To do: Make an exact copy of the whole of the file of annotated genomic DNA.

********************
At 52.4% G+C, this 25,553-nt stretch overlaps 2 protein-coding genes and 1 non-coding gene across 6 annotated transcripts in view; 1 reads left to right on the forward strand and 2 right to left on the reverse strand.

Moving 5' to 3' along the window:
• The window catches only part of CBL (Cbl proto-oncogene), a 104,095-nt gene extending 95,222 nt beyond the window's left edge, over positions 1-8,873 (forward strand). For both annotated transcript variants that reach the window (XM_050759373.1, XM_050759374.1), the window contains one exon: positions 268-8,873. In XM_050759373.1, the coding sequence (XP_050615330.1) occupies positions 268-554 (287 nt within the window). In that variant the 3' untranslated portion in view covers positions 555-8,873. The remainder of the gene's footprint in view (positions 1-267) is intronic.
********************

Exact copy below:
At 52.4% G+C, this 25,553-nt stretch overlaps 2 protein-coding genes and 1 non-coding gene across 6 annotated transcripts in view; 1 reads left to right on the forward strand and 2 right to left on the reverse strand.

Moving 5' to 3' along the window:
• The window catches only part of CBL (Cbl proto-oncogene), a 104,095-nt gene extending 95,222 nt beyond the window's left edge, over positions 1-8,873 (forward strand). For both annotated transcript variants that reach the window (XM_050759373.1, XM_050759374.1), the window contains one exon: positions 268-8,873. In XM_050759373.1, the coding sequence (XP_050615330.1) occupies positions 268-554 (287 nt within the window). In that variant the 3' untranslated portion in view covers positions 555-8,873. The remainder of the gene's footprint in view (positions 1-267) is intronic.